Jacques-Albert Senave

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Apelle and the Shoemaker

Jacques-Albert Senave (1758–1823) was a Flemish painter active in the late 18th and early 19th centuries.

He was born in Lo, Austrian Netherlands. After studying painting in the United Provinces, he went to Paris in 1780. His paintings include genre scenes and a Seven Works of Mercy he painted for the church in Lo.[1]

Parody of Zeuxis

Among Senave's works is a Parody of Zeuxis which depicts the legend of the Greek artist Zeuxis selecting five female models and combining their finest features into one image of ideal beauty. In Senave's painting, the five models are overseen by a procuress, and the painter is accompanied by a dog "whose misshapen form suggests that he was composed using Zeuxis's famous method; only in this case the result is a bizarre, vaguely canine hybrid rather than an example of ideal beauty", according to the art historian Elizabeth Mansfield.[2] Meanwhile, a man in the foreground clutches a framed painting. Mansfield says the painting "humorously exposes the circuit of aesthetic-erotic-commercial traffic embedded within the Zeuxis myth".[3]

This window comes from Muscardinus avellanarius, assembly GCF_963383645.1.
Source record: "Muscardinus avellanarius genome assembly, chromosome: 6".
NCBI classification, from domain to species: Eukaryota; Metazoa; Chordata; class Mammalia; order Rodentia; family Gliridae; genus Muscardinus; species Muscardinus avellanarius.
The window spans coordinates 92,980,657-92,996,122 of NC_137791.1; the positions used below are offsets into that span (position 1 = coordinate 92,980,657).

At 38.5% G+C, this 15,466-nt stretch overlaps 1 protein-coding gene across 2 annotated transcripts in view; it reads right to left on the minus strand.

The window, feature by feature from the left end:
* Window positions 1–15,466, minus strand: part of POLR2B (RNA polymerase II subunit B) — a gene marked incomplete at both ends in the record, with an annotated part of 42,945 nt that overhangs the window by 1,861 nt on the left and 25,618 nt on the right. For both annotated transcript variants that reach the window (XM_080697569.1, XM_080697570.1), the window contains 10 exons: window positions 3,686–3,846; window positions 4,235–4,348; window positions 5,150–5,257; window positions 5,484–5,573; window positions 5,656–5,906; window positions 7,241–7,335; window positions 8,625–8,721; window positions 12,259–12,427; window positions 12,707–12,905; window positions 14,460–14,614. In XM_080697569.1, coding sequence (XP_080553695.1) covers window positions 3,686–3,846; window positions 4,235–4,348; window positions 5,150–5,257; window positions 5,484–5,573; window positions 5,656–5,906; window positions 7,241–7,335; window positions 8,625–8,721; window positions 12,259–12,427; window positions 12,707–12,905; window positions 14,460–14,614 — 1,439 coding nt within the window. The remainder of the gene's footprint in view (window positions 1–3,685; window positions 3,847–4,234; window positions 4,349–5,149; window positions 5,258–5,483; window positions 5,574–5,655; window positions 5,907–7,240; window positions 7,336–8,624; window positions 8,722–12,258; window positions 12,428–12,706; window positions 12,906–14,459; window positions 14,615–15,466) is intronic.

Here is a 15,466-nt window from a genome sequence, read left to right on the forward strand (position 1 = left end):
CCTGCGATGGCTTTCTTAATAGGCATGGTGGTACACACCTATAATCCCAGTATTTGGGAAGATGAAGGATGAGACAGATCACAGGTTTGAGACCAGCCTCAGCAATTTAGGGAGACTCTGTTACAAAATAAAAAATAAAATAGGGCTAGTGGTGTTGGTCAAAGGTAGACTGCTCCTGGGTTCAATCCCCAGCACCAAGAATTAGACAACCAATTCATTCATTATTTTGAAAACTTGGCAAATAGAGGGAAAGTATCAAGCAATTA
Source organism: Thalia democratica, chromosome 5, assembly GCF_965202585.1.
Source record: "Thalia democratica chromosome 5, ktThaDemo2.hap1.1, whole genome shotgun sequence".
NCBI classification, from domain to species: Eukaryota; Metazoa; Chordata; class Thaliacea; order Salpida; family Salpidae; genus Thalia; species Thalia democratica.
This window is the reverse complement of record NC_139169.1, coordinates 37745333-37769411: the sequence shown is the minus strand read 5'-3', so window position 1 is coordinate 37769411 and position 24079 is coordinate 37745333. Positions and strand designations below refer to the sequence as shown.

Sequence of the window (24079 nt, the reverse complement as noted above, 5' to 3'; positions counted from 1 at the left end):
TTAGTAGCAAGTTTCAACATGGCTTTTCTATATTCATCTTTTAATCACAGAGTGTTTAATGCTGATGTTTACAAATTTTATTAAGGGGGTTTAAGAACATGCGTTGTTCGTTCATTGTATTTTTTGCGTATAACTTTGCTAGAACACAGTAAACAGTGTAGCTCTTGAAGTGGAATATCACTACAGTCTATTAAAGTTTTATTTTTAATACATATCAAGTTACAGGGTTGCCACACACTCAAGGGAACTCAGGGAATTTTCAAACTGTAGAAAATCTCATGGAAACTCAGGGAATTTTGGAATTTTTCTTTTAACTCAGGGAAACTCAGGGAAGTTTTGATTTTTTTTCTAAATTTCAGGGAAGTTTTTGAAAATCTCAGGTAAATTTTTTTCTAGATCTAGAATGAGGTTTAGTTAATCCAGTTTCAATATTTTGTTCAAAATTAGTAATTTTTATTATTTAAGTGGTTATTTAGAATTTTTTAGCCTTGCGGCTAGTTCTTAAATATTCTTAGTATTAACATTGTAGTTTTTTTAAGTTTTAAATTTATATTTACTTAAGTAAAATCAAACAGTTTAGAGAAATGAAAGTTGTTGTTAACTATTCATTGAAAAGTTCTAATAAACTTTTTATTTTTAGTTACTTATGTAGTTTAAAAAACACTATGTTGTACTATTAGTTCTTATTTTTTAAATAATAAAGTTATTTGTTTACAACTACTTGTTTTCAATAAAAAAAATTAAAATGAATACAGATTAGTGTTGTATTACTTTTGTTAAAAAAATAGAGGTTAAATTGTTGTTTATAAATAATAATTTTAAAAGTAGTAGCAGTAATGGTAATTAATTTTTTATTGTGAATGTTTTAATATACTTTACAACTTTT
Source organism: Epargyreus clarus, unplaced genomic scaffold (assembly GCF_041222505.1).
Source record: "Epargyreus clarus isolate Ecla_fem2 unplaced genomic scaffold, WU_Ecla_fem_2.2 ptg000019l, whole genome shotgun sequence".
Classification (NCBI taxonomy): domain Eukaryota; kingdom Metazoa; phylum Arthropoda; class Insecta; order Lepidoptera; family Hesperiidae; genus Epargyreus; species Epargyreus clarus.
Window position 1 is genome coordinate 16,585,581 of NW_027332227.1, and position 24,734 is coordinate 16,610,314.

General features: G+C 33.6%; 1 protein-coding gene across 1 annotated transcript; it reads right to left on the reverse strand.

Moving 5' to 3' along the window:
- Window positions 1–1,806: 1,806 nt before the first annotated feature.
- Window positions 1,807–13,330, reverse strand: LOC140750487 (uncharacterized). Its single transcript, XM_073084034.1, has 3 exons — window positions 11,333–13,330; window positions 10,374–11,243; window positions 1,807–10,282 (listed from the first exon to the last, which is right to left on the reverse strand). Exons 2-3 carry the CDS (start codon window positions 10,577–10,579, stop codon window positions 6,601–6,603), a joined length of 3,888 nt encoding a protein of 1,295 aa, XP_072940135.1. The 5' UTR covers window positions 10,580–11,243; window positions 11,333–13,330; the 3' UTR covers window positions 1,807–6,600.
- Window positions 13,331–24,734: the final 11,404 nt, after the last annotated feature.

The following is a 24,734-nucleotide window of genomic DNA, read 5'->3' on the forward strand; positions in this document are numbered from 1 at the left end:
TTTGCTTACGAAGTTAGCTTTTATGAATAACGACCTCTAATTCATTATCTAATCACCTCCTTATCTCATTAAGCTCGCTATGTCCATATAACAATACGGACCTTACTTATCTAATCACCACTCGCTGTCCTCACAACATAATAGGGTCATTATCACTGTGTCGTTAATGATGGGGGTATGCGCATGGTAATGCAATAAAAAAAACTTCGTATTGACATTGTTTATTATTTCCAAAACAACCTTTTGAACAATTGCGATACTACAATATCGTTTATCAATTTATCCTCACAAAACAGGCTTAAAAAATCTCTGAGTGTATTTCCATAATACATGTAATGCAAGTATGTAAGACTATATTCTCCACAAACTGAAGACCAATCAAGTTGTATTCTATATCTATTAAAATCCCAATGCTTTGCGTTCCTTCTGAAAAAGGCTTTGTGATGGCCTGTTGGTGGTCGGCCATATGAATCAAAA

Senave died in Paris in 1823.

Works[edit]

References[edit]

  1. ^ Bryan, Michael, and George Charles Williamson. 1903. Bryan's Dictionary of Painters and Engravers. London: G. Bell. OCLC 1281916
  2. ^ Mansfield, Elizabeth. 2007. Too Beautiful to Picture: Zeuxis, Myth, and Mimesis. Minneapolis: University of Minnesota Press. pp. 119–120. ISBN 9780816698165.
  3. ^ Mansfield, Elizabeth. 2007. Too Beautiful to Picture: Zeuxis, Myth, and Mimesis. Minneapolis: University of Minnesota Press. p. 121. ISBN 9780816698165.